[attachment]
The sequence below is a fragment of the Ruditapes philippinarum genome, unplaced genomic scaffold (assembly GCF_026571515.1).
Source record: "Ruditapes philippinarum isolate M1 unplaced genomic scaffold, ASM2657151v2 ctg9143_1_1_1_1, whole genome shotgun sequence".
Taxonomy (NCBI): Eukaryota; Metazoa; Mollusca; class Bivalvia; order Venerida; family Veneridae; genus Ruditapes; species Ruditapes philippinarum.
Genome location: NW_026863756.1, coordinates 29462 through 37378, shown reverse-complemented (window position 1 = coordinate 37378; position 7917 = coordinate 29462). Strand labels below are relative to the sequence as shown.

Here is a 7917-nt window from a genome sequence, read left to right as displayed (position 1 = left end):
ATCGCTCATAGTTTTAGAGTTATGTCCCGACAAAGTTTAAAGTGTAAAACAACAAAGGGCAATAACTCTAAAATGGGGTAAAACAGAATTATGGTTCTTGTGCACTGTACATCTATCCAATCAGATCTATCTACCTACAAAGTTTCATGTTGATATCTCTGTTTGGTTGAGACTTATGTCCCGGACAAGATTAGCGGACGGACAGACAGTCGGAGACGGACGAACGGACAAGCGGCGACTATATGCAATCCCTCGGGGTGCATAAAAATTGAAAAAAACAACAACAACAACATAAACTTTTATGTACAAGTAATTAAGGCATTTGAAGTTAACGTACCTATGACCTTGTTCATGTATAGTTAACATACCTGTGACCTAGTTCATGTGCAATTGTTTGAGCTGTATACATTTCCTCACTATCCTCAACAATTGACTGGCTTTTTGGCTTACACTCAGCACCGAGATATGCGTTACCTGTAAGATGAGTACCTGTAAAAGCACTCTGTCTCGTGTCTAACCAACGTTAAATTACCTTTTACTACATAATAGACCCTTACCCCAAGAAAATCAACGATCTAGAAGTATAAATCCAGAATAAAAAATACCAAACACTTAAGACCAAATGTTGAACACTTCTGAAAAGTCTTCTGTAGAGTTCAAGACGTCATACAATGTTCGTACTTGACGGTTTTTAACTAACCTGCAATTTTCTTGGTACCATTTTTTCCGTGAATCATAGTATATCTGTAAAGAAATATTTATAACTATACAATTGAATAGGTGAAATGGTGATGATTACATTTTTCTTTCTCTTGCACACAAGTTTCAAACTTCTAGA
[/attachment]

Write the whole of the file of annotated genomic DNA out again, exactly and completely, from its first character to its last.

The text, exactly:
The sequence below is a fragment of the Ruditapes philippinarum genome, unplaced genomic scaffold (assembly GCF_026571515.1).
Source record: "Ruditapes philippinarum isolate M1 unplaced genomic scaffold, ASM2657151v2 ctg9143_1_1_1_1, whole genome shotgun sequence".
Taxonomy (NCBI): Eukaryota; Metazoa; Mollusca; class Bivalvia; order Venerida; family Veneridae; genus Ruditapes; species Ruditapes philippinarum.
Genome location: NW_026863756.1, coordinates 29462 through 37378, shown reverse-complemented (window position 1 = coordinate 37378; position 7917 = coordinate 29462). Strand labels below are relative to the sequence as shown.

Here is a 7917-nt window from a genome sequence, read left to right as displayed (position 1 = left end):
ATCGCTCATAGTTTTAGAGTTATGTCCCGACAAAGTTTAAAGTGTAAAACAACAAAGGGCAATAACTCTAAAATGGGGTAAAACAGAATTATGGTTCTTGTGCACTGTACATCTATCCAATCAGATCTATCTACCTACAAAGTTTCATGTTGATATCTCTGTTTGGTTGAGACTTATGTCCCGGACAAGATTAGCGGACGGACAGACAGTCGGAGACGGACGAACGGACAAGCGGCGACTATATGCAATCCCTCGGGGTGCATAAAAATTGAAAAAAACAACAACAACAACATAAACTTTTATGTACAAGTAATTAAGGCATTTGAAGTTAACGTACCTATGACCTTGTTCATGTATAGTTAACATACCTGTGACCTAGTTCATGTGCAATTGTTTGAGCTGTATACATTTCCTCACTATCCTCAACAATTGACTGGCTTTTTGGCTTACACTCAGCACCGAGATATGCGTTACCTGTAAGATGAGTACCTGTAAAAGCACTCTGTCTCGTGTCTAACCAACGTTAAATTACCTTTTACTACATAATAGACCCTTACCCCAAGAAAATCAACGATCTAGAAGTATAAATCCAGAATAAAAAATACCAAACACTTAAGACCAAATGTTGAACACTTCTGAAAAGTCTTCTGTAGAGTTCAAGACGTCATACAATGTTCGTACTTGACGGTTTTTAACTAACCTGCAATTTTCTTGGTACCATTTTTTCCGTGAATCATAGTATATCTGTAAAGAAATATTTATAACTATACAATTGAATAGGTGAAATGGTGATGATTACATTTTTCTTTCTCTTGCACACAAGTTTCAAACTTCTAGA